When I was reading the blog posts last week, one in particular stuck out to me – a testimonial from a student who disaffiliated commented about Theta Chi and how “you just didn’t talk about Delta” if you were hooking up with a girl there. This line was taken down quickly because it upset many in my chapter. While I understand that, the reasoning behind this attitude commonly held by fraternities on this campus needs to be discussed and exposed. I have seen this pattern repeated in a million different ways – including my sisters in Delta being told (in varying ways) to keep things on the “DL” with someone who they were hooking up with. We all knew what that meant – the guys were embarrassed about being associated with someone in Delta and did not want their “brothers” to find out.

This is the opposite of female empowerment – men should not be the judges of our value. Frat men are deciding which sororities have hot enough women for their brothers to hook-up with and this is unacceptable. Sororities should not be evaluated by the aesthetic of their members – they should be evaluated by the work that they do and the sisterhood they create. Just as we have begun working to value women not by how well they fit the stereotypical vision of beauty, but how incredibly strong, kind, smart, etc., women are, we should be doing the same with sororities. 

Delta has a bad reputation among most of the men and women on this campus- that is an open fact – and yet people still stay in and join Delta every year. Why? There is absolutely no social capital gained by being in Delta- and yet, people stay. People stay, and I stay, because of the real sisterhood created in Delta. Maybe it’s because of our struggle to prove ourselves on this campus, or because the women of Tri Delta actually work to empower each other or because we actively participate in philanthropy (97 percent of all philanthropy on this campus by Greek-letter organizations is done by Tri Delt), that brings us all closer together. Most of our events in Delta are sisterhood bonding events. These include self-care nights, movie nights, Sisters Only Jug nights, Slices/Eatery study breaks, family dinners, sisterhood hikes, workshops on inclusivity and diversity and so much more. We are encouraged to attend each other’s events, and because we are involved in so many different groups, this always leads to learning something new.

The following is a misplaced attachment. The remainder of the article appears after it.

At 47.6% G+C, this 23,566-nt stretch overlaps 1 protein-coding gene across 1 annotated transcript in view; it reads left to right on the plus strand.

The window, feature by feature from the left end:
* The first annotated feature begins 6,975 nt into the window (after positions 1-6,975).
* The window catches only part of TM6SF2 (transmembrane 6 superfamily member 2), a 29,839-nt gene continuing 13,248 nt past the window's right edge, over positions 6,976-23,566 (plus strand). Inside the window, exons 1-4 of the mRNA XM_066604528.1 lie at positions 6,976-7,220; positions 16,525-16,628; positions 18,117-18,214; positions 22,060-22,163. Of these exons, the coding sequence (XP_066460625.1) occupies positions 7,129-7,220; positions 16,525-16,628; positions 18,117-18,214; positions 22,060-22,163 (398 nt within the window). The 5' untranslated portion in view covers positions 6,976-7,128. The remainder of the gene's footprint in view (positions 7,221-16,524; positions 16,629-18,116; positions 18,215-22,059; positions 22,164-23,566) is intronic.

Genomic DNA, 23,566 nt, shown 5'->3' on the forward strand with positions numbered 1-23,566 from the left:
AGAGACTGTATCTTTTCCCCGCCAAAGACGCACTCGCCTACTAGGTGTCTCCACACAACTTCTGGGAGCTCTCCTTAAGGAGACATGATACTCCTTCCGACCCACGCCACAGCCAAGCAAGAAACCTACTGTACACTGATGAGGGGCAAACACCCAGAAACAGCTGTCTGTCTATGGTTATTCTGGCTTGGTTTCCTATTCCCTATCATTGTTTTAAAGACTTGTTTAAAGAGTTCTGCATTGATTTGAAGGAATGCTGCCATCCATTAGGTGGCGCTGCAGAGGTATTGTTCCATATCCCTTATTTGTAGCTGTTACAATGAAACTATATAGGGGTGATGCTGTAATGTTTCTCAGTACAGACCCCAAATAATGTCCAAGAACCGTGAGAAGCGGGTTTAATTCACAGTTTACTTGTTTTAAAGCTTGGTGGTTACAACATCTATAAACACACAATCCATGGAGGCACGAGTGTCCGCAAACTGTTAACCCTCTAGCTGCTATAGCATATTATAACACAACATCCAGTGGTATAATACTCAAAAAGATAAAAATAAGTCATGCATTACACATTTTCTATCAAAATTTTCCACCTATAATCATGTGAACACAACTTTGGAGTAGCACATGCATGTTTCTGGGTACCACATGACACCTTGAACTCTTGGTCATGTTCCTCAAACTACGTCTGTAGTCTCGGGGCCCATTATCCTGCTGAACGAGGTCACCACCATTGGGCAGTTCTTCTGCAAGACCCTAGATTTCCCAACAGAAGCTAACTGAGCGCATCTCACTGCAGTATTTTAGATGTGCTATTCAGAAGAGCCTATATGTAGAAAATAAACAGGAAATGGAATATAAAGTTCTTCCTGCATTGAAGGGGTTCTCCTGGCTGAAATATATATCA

We also have strict Fraternity Demands that stemmed from last semester’s culmination of sexual assaults and our discussions about safety at parties- and we will stick by these despite any social repercussions. We care more about our members’ safety than spending time with frat men who do not like us.

Sororities will never be completely inclusive, diverse, safe, etc. for all identified women, but Tri Delta is at least striving to do better.

When I look around at any Tri Delta event, I see empowered, strong, smart, beautiful women, who each bring their own unique personalities to our sisterhood. This lack of conformity and boring sameness is what makes me so proud to be a Tri Delta. Recruitment/the Greek Process make people feel horrible – this is not acceptable. But if Greek life cannot be removed completely – let me advocate for what I feel is the only accepting Greek house on this campus, and one I am proud to be a part of – Tri Delta. 

Contact Jessica Blau at [email protected]